Now, if you study Christian theology you will know that the ordo salutis is more complicated than what I have just described. After all, the Bible uses a lot of different terminology and there have always been debates as to how one term relates to another, whether the same thing is being described or something different, and debates about the order in which the steps occur. For example, as we just read from Romans 8:30, the Bible talks about God’s calling sinners to himself. You find that word calling frequently in the New Testament’s exposition of salvation. Is that calling the same thing as the new birth or is it something else? Or think of adoption into God’s family, which is another way our salvation is described in the Bible. Is adoption the same thing as justification – in Reformed theology for several centuries after the Reformation adoption was discussed under the topic of justification by faith – or is adoption a separate step in the ordo? Some theologians have a very simple ordo; others a much more complicated one. And, of course, the ordo is different depending upon how one understands salvation. For an Arminian, for example, faith comes before the new birth; for a Calvinist it comes after, and so on. Nevertheless, we know that salvation takes place in steps and stages and that one thing follows another. We are forgiven before we are made perfect and so on. So, there is an ordo salutis.

But how does all of this – what happens in the salvation of a particular individual in his or her time and space (the new birth, justification, sanctification, and so on) – how does all of this relate to what Christ did, once for all, on the cross and in his resurrection from the dead? By historia salutis, the history of salvation, Prof. Ridderbos meant that: the once for all accomplishment of salvation by Jesus Christ. That took place nearly 2,000 years ago; it happened but once. But salvation is beginning, continuing, and even, so far as this world is concerned, ending every day all over the world in the lives of countless human beings. How is that related to what Jesus did once and for all two thousand years ago?

Interestingly and importantly, both what Christ did long ago and what God’s grace does to and for us in our own time and space are called salvation in the Bible. Peter can say that we were saved by the precious blood of Christ” and Paul can say, “Believe in the Lord Jesus Christ and you will be saved.” In fact, the author of Hebrews can further say that Christ is coming again to bring salvation to all who are waiting for him. So, we can think of salvation as what Christ did for us 2,000 years ago, or what God is doing in us and for us today, or what he will do to us and for us when Christ comes again. But obviously those are not the same things. They may all be salvation in its different respects, but we aren’t redeemed when we believe in Jesus or when Christ comes again; we were redeemed when the Lord died on the cross and came out of the tomb. In the same way, we weren’t born again when Christ died on the cross; we were made new creatures in Christ when the Holy Spirit transformed our hearts.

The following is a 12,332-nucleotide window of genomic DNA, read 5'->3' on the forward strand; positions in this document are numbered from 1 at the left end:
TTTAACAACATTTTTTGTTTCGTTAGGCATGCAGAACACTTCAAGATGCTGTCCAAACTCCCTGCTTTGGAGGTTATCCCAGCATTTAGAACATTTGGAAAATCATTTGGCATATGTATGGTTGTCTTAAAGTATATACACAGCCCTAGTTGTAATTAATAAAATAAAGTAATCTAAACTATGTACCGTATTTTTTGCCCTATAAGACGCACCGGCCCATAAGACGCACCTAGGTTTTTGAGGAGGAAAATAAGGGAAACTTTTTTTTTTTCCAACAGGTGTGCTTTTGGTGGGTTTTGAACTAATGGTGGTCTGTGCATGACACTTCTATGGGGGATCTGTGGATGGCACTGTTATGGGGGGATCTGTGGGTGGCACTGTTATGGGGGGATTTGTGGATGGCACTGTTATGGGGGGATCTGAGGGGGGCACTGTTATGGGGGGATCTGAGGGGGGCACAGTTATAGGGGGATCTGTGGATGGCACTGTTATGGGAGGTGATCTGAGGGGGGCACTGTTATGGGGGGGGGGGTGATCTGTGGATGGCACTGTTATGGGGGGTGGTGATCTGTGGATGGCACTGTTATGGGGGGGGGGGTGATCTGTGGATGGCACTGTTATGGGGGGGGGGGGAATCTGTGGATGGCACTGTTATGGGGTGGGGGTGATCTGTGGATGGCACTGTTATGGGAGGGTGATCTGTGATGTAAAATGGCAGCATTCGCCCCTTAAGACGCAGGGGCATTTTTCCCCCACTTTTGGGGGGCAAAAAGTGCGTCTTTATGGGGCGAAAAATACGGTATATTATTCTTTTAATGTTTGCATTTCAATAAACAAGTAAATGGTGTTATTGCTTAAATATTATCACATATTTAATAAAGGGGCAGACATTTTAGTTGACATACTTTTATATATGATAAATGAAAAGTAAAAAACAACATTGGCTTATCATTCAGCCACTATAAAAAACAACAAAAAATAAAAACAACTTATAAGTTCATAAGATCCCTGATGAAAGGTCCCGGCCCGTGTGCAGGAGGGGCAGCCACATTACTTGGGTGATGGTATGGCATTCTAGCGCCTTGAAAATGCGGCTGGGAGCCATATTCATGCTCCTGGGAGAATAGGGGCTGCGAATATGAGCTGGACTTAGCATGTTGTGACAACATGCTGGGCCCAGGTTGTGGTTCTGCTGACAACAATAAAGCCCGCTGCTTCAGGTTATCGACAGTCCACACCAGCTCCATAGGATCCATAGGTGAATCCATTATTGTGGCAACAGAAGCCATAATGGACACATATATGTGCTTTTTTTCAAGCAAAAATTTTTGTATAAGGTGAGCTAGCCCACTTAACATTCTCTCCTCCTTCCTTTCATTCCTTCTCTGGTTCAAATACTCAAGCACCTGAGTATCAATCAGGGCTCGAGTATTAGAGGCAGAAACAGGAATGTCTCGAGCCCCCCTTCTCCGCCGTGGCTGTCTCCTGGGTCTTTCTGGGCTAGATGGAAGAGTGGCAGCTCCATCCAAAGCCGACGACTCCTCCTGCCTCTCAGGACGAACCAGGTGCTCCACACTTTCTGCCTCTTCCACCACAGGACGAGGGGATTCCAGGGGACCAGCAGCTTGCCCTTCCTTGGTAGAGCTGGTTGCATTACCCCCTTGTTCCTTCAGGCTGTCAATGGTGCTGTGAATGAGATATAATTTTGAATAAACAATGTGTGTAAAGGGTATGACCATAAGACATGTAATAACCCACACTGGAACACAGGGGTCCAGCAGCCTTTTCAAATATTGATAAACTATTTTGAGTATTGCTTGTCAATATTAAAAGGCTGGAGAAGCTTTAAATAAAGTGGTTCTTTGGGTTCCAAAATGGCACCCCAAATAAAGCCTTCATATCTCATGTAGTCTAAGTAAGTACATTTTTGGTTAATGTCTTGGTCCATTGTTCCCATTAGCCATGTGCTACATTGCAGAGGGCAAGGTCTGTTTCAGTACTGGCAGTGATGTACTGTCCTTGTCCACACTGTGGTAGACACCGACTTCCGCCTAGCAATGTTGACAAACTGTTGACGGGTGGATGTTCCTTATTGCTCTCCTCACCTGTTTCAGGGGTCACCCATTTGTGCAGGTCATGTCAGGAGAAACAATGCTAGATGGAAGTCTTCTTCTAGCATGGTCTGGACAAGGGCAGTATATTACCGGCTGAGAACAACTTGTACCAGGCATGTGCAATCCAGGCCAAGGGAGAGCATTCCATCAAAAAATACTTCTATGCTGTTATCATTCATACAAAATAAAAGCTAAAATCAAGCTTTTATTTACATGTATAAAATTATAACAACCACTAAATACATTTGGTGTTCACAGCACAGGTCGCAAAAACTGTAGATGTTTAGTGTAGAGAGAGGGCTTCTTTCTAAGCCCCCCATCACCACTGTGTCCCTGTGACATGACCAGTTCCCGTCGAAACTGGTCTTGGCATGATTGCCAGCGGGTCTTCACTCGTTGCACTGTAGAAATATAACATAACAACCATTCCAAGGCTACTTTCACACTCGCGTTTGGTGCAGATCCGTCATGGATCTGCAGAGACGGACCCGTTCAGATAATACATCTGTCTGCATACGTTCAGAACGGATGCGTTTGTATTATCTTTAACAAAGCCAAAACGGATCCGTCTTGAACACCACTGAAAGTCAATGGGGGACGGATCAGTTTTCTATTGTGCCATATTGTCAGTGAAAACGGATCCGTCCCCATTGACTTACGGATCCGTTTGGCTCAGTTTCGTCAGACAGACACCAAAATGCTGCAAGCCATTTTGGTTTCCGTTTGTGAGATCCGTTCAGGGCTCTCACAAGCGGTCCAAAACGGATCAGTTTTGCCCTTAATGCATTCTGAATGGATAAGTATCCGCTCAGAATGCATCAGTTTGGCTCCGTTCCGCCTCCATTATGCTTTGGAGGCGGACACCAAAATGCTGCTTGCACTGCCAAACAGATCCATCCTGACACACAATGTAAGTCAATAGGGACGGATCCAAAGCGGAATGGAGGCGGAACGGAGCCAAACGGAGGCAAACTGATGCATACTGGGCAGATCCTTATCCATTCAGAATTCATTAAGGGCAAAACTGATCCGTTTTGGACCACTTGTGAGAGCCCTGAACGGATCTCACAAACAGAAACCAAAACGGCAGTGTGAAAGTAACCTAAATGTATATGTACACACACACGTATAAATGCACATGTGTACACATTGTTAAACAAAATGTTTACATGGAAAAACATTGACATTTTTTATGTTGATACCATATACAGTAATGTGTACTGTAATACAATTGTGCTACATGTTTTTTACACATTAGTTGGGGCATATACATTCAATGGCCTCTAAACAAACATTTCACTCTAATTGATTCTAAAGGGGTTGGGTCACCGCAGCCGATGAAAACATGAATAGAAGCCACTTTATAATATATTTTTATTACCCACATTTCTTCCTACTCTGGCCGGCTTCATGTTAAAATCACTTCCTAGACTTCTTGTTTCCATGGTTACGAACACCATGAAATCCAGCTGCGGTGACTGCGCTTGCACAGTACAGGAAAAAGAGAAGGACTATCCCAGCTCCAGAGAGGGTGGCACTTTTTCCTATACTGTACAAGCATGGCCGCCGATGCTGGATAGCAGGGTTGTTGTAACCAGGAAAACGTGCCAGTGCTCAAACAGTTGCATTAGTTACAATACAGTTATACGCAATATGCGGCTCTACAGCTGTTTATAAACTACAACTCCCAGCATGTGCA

Salvation has a once-for-all dimension and a personal, experiential dimension. The once-for-all Ridderbos called historia salutis – Christ’s death and resurrection – the personal, experiential is ordo salutis, the new birth, justification, sanctification, and glorification. Christian theology, of course, always understood salvation as having these different horizons: the cross and the resurrection, on the one hand, and the work of God’s grace in the individual heart and life on the other. But until Ridderbos there wasn’t such a simple way to refer to these two horizons: historia salutis and ordo salutis.

Now it is perfectly clear in the Bible that Christ’s once for all work, the historia salutis, is the foundation of the ordo salutis. In other words, our forgiveness and the transformation of our lives happens because of the cross and the resurrection. The writers of the New Testament make that unmistakably clear. In fact, the relationship between Christ’s work for us long ago and Christ’s work in us in our lives today is so immediate and so impossible to disentangle or separate, that sometimes in the New Testament the biblical writer moves from one to the other so artlessly it almost seems as if the two horizons are being merged. Think of a passage like this one from Titus 3:

“But when the goodness and lovingkindness of God our Savior appeared, he saved us, not because of works done by us in righteousness, but according to his own mercy by the washing of regeneration and renewal of the Holy Spirit…”